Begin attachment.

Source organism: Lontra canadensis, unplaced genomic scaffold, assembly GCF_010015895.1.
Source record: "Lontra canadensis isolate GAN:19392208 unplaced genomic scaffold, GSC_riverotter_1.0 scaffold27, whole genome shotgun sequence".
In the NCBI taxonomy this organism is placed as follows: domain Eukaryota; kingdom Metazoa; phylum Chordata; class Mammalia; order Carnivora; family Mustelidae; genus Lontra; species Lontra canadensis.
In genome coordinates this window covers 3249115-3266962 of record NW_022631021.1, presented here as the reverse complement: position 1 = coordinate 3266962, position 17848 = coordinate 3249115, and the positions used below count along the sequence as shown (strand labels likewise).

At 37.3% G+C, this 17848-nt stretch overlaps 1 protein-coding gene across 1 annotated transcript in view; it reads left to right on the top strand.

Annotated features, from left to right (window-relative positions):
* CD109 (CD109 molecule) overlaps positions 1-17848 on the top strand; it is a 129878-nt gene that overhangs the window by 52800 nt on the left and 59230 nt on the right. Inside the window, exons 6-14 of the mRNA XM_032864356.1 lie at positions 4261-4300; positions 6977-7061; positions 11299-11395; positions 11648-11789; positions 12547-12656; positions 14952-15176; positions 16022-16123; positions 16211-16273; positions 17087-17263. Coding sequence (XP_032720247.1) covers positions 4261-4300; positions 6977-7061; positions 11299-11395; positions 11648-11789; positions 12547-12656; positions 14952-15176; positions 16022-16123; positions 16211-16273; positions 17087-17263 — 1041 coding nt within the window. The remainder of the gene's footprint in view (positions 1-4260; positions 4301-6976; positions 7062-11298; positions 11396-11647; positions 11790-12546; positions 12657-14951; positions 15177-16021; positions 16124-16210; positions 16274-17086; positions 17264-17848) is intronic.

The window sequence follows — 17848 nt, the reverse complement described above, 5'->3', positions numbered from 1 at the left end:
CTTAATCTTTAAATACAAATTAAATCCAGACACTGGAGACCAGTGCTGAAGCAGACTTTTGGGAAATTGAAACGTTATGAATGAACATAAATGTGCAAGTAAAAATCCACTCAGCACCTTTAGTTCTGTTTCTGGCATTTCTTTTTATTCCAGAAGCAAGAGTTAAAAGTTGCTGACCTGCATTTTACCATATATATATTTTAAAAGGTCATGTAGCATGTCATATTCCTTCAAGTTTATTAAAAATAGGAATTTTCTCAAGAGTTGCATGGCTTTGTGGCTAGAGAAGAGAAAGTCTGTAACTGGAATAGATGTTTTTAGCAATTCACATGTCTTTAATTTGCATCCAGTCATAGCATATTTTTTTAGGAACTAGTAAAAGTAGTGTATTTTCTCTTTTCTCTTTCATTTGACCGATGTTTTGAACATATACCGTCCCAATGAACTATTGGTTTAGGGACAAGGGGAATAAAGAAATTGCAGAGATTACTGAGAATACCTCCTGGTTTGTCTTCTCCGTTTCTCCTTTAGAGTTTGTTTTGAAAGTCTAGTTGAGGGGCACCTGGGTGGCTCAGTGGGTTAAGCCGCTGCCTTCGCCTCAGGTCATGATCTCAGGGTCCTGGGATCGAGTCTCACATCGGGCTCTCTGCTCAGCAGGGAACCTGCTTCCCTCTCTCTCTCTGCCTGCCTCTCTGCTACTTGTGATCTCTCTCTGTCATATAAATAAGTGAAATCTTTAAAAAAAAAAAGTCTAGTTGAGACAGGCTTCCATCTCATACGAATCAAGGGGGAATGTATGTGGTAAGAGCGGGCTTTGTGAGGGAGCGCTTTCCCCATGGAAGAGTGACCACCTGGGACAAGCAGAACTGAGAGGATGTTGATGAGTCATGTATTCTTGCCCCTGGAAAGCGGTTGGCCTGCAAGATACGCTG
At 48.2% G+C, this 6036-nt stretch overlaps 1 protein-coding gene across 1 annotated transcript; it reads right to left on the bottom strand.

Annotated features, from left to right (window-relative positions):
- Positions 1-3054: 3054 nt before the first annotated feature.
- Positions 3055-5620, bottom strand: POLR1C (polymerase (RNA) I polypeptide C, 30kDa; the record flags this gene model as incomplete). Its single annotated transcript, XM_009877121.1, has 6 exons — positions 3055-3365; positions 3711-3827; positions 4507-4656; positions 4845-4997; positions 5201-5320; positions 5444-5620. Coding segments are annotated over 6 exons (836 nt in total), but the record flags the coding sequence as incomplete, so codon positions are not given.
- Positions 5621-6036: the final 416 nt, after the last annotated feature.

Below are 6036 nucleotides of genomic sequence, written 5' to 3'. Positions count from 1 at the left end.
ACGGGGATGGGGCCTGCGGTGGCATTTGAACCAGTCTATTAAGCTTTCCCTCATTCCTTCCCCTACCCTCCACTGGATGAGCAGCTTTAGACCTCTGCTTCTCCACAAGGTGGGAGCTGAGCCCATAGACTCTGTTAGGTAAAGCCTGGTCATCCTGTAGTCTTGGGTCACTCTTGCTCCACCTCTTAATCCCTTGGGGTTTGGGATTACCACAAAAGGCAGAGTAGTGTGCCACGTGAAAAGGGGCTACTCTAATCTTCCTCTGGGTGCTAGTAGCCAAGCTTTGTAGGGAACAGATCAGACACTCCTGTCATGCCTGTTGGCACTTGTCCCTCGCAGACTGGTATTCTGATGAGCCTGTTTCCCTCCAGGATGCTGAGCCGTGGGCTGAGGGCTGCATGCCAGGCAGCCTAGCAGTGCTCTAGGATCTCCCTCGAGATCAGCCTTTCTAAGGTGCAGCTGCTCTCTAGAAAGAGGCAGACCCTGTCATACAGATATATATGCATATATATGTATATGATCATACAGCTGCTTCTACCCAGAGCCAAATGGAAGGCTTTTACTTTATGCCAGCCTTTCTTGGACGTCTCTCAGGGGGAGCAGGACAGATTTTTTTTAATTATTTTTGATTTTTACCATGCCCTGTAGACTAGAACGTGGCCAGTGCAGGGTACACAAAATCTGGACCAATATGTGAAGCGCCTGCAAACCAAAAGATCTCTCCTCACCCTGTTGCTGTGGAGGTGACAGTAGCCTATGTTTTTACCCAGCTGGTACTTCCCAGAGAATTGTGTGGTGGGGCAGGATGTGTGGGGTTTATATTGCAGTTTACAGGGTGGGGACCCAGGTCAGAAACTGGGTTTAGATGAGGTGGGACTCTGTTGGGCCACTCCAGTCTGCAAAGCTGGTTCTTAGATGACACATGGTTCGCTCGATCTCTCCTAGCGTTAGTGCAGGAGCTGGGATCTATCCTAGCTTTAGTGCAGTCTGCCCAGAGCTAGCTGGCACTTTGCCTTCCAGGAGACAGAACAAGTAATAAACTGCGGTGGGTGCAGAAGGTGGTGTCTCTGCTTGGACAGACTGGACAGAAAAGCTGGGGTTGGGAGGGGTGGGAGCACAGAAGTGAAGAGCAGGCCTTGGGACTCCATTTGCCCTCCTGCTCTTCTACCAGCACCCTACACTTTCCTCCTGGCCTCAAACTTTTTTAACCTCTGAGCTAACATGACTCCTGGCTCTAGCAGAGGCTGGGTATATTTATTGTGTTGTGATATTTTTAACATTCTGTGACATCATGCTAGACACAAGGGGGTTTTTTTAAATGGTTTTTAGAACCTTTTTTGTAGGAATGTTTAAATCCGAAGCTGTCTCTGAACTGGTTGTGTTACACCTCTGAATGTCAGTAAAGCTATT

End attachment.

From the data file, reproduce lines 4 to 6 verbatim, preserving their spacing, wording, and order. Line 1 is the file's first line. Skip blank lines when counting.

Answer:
In genome coordinates this window covers 3249115-3266962 of record NW_022631021.1, presented here as the reverse complement: position 1 = coordinate 3266962, position 17848 = coordinate 3249115, and the positions used below count along the sequence as shown (strand labels likewise).

At 37.3% G+C, this 17848-nt stretch overlaps 1 protein-coding gene across 1 annotated transcript in view; it reads left to right on the top strand.

Annotated features, from left to right (window-relative positions):